Hannah and Hanna
Gilded Balloon (Edinburgh) and the Arcola Theatre (London).
John Retallack is the former Artistic Director of the Oxford Stage Company and made quite a reputation for that company. He has now decided to write and direct plays for upcoming young performers in his new Company of Angels. Hannah and Hanna at the Gilded Balloon is one of these plays and allows Alyson Coote and Celia Meiras, who are both fresh from stage schoo,l to show good acting and singing skills.
What he has written for them is an excellent play that considers the plight of asylum seekers from Kosovo who get washed up in Margate and the reactions to them of the locals. The first half of the play introduces us to Hannah and Hanna, two sixteen year old residents of Margate.
The English one has no understanding of why these people are in her town and agrees with her ugly boyfriend Bullfrog that they should be sent home. She encounters her Kosovan equivalent on the beach and abuses her. At least this makes a change from the normal British pastime of beating each other up. As the victim bemusedly says, "They don't like us but they don't know us".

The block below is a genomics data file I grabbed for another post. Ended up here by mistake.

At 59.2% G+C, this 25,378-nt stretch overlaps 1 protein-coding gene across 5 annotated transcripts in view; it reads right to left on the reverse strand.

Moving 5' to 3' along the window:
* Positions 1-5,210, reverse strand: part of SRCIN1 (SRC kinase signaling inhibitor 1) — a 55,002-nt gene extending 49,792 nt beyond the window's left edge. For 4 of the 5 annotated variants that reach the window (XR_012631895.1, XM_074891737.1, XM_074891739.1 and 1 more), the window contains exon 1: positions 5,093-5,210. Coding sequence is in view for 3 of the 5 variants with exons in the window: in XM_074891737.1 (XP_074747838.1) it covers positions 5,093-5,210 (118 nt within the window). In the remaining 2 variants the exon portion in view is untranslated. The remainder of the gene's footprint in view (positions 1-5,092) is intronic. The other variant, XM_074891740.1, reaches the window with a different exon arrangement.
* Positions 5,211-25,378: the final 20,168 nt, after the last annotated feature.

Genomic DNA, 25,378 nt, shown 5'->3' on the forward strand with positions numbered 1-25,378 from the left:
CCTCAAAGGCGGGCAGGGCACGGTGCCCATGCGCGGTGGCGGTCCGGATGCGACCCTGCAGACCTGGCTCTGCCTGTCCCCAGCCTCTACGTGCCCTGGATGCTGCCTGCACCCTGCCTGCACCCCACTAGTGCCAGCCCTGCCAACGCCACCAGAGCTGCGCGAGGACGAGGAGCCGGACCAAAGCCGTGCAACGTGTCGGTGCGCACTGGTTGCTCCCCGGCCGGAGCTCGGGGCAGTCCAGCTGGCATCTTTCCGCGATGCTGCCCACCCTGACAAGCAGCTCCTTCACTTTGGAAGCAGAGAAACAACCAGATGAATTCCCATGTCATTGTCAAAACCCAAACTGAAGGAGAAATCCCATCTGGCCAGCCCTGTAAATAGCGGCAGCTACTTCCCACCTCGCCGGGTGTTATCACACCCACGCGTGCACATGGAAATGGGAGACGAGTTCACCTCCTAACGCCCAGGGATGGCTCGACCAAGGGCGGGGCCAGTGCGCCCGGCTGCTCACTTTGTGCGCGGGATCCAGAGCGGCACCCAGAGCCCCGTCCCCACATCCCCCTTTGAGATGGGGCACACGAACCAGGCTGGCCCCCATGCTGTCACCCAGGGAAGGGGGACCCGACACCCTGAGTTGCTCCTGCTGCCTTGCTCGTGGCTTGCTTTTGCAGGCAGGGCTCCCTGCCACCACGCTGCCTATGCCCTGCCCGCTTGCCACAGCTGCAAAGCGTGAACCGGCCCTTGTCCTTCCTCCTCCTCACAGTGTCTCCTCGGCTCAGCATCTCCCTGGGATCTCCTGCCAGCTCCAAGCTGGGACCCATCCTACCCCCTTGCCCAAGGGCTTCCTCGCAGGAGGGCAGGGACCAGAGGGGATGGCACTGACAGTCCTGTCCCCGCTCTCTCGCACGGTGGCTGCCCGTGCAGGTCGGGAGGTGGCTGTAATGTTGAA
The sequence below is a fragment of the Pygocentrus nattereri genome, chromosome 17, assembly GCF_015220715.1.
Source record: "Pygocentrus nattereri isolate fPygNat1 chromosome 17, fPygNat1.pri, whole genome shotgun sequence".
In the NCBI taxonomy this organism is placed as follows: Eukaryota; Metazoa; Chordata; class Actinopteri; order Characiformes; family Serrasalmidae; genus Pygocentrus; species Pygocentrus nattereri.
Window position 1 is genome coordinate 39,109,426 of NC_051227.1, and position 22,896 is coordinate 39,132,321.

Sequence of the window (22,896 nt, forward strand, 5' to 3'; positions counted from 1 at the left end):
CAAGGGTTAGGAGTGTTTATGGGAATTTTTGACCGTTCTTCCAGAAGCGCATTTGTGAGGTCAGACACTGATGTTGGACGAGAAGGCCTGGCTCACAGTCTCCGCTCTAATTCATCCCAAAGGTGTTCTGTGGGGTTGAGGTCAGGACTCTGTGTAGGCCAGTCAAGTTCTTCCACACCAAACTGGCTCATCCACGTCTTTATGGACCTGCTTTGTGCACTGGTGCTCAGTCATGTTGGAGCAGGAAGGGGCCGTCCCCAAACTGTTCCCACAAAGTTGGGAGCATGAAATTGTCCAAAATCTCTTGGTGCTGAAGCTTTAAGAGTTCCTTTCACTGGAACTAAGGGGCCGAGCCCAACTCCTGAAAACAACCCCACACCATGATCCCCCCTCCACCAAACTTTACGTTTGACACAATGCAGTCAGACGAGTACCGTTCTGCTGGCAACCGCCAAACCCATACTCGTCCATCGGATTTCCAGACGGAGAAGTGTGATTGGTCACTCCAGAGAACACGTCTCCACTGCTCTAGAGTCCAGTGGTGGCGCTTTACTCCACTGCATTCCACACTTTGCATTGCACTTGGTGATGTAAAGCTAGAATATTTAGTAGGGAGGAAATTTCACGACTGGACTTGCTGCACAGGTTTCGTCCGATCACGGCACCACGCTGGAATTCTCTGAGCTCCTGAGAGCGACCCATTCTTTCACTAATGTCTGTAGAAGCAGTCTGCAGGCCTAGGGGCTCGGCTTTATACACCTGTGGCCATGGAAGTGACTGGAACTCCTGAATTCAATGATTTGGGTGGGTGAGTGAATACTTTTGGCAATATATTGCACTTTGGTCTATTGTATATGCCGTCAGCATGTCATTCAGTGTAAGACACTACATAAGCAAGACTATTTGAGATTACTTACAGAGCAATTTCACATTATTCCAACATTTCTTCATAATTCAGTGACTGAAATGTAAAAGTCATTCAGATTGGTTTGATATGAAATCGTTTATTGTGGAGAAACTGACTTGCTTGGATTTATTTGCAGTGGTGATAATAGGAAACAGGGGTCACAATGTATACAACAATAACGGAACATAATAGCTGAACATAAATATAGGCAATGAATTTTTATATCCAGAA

What soon becomes apparent is that there are real similarities between our green and pleasant land and the bombed-out hell of Kosovo. In both, hatred is always bubbling just below the surface. The outlets for the hatred are very different though.
The two girls are eventually brought together through their love of singing and pop music. Kylie Minogue, Steps and especially Louise have travelled to Kosovo and present a common language. Soon, English Hannah has to make the decision to become an adult and befriend the stateless Hanna or slavishly follow Bullfrog.
After the interval, an Edinburgh rarity, the play becomes a little too sentimental as the two girls with family members in tow try to make a difference to the suffering. At the end, their friendship and outlook on life is summed up surprisingly well in the words of Naked by Louise which they sing rather beautifully, A Capella.
This is a very moving play that is willing to address serious political issues. It also provides a showcase for two good young actresses who give robust but sensitive performances. They are well supported by designer, Phil Newman and Karl James who provides a kind of karaoke soundscape.
Reviewer: Philip Fisher